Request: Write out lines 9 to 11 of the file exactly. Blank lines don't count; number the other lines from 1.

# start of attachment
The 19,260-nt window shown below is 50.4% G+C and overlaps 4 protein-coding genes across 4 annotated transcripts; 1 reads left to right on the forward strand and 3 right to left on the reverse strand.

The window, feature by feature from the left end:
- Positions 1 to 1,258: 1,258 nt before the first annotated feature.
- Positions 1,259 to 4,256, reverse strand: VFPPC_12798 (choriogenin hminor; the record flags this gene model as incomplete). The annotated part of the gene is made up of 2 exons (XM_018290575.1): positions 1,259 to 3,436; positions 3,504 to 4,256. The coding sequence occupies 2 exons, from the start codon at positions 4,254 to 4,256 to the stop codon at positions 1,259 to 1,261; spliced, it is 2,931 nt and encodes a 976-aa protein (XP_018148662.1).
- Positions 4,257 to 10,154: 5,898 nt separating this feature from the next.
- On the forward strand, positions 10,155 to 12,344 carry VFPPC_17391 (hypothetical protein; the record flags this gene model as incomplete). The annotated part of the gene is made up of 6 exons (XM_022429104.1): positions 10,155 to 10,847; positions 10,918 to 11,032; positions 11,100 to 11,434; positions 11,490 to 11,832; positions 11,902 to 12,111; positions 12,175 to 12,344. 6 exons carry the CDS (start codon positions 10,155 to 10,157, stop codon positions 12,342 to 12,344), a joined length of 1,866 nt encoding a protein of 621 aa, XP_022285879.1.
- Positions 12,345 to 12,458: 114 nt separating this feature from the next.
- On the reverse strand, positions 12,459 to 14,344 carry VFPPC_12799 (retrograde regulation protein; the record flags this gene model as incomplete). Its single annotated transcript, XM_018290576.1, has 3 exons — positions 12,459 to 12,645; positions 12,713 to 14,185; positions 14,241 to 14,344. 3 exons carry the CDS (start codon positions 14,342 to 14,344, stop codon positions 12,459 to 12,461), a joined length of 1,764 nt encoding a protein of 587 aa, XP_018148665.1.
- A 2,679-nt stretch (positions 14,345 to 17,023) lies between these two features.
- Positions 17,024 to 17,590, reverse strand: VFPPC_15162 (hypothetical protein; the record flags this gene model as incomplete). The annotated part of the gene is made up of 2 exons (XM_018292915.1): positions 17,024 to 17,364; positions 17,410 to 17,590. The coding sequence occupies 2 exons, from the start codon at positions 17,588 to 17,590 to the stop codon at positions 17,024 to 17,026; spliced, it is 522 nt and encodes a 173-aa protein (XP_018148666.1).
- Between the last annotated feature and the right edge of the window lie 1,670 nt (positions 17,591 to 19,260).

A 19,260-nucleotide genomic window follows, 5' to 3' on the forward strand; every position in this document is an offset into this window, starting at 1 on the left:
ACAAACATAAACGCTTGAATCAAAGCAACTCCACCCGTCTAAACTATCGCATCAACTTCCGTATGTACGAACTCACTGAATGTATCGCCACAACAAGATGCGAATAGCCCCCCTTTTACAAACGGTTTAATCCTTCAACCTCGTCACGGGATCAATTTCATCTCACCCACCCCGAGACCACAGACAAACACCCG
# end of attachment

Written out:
- A 2,679-nt stretch (positions 14,345 to 17,023) lies between these two features.
- Positions 17,024 to 17,590, reverse strand: VFPPC_15162 (hypothetical protein; the record flags this gene model as incomplete). The annotated part of the gene is made up of 2 exons (XM_018292915.1): positions 17,024 to 17,364; positions 17,410 to 17,590. The coding sequence occupies 2 exons, from the start codon at positions 17,588 to 17,590 to the stop codon at positions 17,024 to 17,026; spliced, it is 522 nt and encodes a 173-aa protein (XP_018148666.1).
- Between the last annotated feature and the right edge of the window lie 1,670 nt (positions 17,591 to 19,260).